These are my reading notes for the third chapter of 舟を編む with the new characters appearing in this part.
I have started reading Yukio Mishima’s Temple of the Golden Pavilion before beginning this third chapter and I must say that, compared to Mishima’s work, 舟を編む seems incredibly easy! I remember saying that it was a challenging book to me, but compared to the efforts I must do to read Mishima, reading 舟を編む has become a relaxed activity!
In part 3, we will follow Nishioka and learn more about him. (Part 1 was focused on Araki and part 2 on Majime).
Yoko is working at the sales department of the publishing house. She is a friend of Nishioka and the first to mention Majime to him.
Nishioka’s girlfriend. They have a loose relationship.
A professor specialised in Middle Ages. He provides Nishioka with specialised words related to Medieval literature.
I knew the word 天然パーマ which means “naturally curly hair” but I could not figure out what 天パ was, although the characters were talking about Majime’s hair! Sometimes, it’s best to take a break and come back to the book with a rested head.
Nishioka remembers being scolded by Araki concerning the word こだわり which should not be used other than with a negative meaning. こだわり means “obsession with sth”, “fixation about sth”. This is a pejorative meaning. But, my dictionary also gives another meaning, positive this time: “a determination to get things right”, “care”, “concern”. Concerning this second usage of the word, Araki acknowledges its existence but says that it is a wrong usage 誤用・ごよう (misuse). To Araki, こだわり’s original meaning is 拘泥・こうでい, which means “worry too much”, “be overscrupulous about”.
I have no doubt that Araki is right, but the second meaning (the positive one) of the word こだわり did enter the dictionary at some point…
p.131 おませ and おしゃま
おませ and おしゃま both mean a “precocious child” but おませ can be used both for a girl and a boy whereas おしゃま is used only for precocious girls.
p. 158 西行・さいぎょう
One of the words provided by the professor specialised in Middle Ages literature is about 西行・さいぎょう, a renowned Japanese poet of the Heian period. The professor evokes the poem 願わくは花の下にて春死なんそのきさらぎの望月のころ, which I found on the English Wikipedia page of Saigyo. As you can see, there is a slight difference between the version found in my novel and the one on the Wikipedia page. I don’t know enough about ancient Japanese poetry to explain this difference.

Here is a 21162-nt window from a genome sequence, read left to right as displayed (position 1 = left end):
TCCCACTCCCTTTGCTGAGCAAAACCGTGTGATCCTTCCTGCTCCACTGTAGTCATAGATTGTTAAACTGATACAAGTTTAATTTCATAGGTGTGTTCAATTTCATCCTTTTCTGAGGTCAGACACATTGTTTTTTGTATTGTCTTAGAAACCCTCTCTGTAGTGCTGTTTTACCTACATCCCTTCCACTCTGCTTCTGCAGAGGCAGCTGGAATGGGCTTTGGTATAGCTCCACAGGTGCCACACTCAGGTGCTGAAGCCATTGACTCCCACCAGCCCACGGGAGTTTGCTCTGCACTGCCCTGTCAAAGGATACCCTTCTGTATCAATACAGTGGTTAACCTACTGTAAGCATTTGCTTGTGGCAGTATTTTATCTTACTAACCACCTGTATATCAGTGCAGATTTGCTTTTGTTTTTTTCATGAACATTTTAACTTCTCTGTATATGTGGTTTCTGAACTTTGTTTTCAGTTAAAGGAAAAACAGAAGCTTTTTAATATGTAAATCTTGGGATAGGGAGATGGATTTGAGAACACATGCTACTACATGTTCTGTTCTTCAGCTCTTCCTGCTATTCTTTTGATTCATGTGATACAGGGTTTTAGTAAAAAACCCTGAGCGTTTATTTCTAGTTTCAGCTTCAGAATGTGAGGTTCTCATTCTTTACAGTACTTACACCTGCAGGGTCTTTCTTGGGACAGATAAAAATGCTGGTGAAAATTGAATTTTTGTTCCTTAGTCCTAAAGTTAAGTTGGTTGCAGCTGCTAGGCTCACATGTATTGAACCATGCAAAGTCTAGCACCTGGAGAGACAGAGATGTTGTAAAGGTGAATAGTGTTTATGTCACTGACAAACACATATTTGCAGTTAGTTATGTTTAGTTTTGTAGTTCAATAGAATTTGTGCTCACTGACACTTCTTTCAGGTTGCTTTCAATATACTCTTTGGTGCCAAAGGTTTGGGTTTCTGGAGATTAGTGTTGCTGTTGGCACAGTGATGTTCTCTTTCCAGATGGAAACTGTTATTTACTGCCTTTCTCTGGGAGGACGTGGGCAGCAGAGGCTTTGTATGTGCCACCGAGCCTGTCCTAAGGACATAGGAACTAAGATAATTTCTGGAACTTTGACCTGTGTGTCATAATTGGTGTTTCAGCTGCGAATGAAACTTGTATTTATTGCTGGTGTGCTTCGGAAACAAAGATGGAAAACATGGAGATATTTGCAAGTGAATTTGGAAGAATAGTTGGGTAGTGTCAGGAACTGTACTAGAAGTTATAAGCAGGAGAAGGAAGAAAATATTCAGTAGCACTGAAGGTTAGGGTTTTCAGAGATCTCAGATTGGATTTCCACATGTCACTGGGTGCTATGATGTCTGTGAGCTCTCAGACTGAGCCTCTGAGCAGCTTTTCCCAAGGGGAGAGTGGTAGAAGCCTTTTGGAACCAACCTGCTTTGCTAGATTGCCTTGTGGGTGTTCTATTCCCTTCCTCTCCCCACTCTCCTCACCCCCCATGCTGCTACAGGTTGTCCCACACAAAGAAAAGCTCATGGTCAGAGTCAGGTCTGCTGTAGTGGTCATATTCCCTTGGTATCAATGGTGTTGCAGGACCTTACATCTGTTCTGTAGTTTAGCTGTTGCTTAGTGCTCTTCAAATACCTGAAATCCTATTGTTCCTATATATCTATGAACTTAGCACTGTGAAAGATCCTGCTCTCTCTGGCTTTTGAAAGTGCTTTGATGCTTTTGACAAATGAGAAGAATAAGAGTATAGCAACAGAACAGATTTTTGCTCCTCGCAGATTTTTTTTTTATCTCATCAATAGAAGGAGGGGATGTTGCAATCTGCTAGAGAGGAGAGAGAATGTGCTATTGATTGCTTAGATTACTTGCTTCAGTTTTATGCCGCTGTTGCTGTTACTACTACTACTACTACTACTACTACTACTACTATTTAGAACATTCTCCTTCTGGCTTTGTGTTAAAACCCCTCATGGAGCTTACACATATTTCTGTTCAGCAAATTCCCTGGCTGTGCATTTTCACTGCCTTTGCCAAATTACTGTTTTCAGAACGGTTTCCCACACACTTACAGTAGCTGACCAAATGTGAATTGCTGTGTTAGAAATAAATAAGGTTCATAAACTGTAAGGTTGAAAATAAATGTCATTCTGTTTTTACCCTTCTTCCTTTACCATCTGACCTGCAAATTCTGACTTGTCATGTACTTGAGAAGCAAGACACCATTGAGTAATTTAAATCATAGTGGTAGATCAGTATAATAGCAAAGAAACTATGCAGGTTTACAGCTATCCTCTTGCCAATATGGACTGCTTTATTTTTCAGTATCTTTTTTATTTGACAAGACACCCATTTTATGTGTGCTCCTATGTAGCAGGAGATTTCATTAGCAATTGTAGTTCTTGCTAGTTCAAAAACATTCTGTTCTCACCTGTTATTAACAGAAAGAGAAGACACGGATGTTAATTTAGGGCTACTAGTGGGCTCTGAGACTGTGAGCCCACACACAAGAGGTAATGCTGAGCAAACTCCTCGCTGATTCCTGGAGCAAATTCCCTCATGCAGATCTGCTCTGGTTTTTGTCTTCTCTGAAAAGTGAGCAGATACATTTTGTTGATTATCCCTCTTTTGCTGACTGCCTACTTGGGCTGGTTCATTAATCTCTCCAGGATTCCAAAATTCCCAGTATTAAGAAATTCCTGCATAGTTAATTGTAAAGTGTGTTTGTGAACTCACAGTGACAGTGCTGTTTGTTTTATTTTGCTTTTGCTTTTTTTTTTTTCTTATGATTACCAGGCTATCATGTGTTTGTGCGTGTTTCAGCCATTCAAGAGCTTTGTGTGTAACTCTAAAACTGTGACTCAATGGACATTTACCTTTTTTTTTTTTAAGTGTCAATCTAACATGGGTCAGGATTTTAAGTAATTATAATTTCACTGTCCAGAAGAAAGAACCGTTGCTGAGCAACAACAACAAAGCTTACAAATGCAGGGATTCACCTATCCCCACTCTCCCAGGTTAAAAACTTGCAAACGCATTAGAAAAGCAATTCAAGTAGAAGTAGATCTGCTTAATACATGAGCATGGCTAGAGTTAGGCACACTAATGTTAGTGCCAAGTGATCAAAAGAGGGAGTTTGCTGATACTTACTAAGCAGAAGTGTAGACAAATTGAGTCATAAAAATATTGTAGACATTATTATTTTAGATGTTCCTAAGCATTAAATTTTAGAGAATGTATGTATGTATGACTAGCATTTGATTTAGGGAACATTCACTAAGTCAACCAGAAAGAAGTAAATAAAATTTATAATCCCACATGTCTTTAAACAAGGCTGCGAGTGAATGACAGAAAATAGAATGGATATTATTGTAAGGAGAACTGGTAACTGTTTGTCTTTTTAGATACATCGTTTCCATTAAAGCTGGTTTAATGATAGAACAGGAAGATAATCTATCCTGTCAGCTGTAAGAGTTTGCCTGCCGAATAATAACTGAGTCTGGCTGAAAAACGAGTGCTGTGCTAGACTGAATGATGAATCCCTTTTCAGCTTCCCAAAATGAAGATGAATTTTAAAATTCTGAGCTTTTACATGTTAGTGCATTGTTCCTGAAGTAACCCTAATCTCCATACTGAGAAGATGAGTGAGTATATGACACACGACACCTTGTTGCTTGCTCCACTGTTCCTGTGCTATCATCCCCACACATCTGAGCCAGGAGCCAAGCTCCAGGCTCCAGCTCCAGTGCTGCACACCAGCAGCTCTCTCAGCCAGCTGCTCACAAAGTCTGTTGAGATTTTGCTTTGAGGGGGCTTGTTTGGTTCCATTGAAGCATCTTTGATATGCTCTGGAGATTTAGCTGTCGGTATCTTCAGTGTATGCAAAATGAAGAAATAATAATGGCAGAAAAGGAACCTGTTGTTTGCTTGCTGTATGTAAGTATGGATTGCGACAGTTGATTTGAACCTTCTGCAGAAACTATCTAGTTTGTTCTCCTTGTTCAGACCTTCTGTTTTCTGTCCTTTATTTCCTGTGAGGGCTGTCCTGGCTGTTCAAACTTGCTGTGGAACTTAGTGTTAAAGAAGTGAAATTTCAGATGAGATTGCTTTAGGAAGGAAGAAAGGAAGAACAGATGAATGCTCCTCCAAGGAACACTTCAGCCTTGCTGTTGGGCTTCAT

p.163 – 168
Further discussing 西行 Majime and Nishioka evoke several words related to 西行. 西行 first meaning is obviously the poet Saigyo. But Majime and Nishioka ask themselves if this word can also have other meanings and be used as a noun rather than a name.
As I have recently posted about having an electronic dictionary, I would like to note that the different meanings of 西行 were present in the 日本語国大辞典 that I have on my device. This is an example of how useful it can be to have a good dictionary when reading a novel with literary contents or references.
富士見 and 不死身
不死身 and 富士見 both share the same pronunciation: ふじみ. 富士見 means “looking at Mont Fuji” and 不死身 means “immortality”. Because of the paintings 絵姿・えすがた representing Saigyo looking at Mont Fuji (富士見をしている西行さん), the word 西行 can mean “immortality” (“不死身”をしている西行さん).
Because Saigyo travelled to various provinces 諸国・しょこく, the word 西行 is used to describe someone who travels around 遍歴・へんれき, a wanderer, an itinerant 流れ者・ながれもの.
The meaning of these two words derived from Saigyo’s name is explained by Majime, but I have also checked my electronic dictionary, and more precisely the 日本語国大辞典, just to be sure. What is funny is that Nishioka, who didn’t know these meanings, checked the same dictionary in the novel and has to admit that Majime is right.
According to Majime and the 日本語国大辞典, the word 西行 has the meaning of “タニシ” which means “river snails”. According to the dictionary, this comes from Saigyo’s habit of walking around 歩き回る.
西行桜 is the name of a piece of Nogaku 能楽, a form of traditional Japanese theatre.
This word comes from the picture representing Saigyo watching the Mont Fuji. 西行かずき means wearing one’s hat on the back of one’s head. The “hat” is, in fact, a 笠・かさ here, a conical straw hat. In fact, there is another word to say “wearing one’s hat on the back of one’s head”, namely: 阿弥陀被り・あみだかぶり. This word comes from Amida (Amitabha). One can also say (帽子を) あみだにかぶる, using に as if it were an adverb.
Carrying a furoshiki 風呂敷包み diagonally across one’s back.
This is simply the anniversary of Saigyo’s death.
But, as Nishioka remarks, from all these definitions, only the first two should enter the 大渡海. Both 西行被 and 西行背負い’s meaning can be easily guessed or understood. Same for 西行忌. As for 西行桜, it can be understood from the context because it will surely appear in a conversation about Nogaku. タニシ cannot be guessed, but as Nishioka says, nobody uses the word 西行 to say “snail” anymore.
On the contrary, both the meaning of 不死身 and 遍歴する人、流れ者 cannot be guessed from the word 西行. The only way to know these meaning is to look up the word 西行 in a dictionary.
I enjoyed reading this part very much. As the focalisation was not on Majime but on Nishioka, I found this part to be very different from the previous one. In part two, we get to know what Majime thinks and how he sees Nishioka. Here, we learn who Nishioka really is, how he thinks, and how he sees Majime. Changing point of view confers a deepness to the novel that was not present in the film (mainly focused on Majime). It’s great to see the making of a dictionary through different protagonist’ eyes.
And if you are curious about the painting 富士見西行 (source):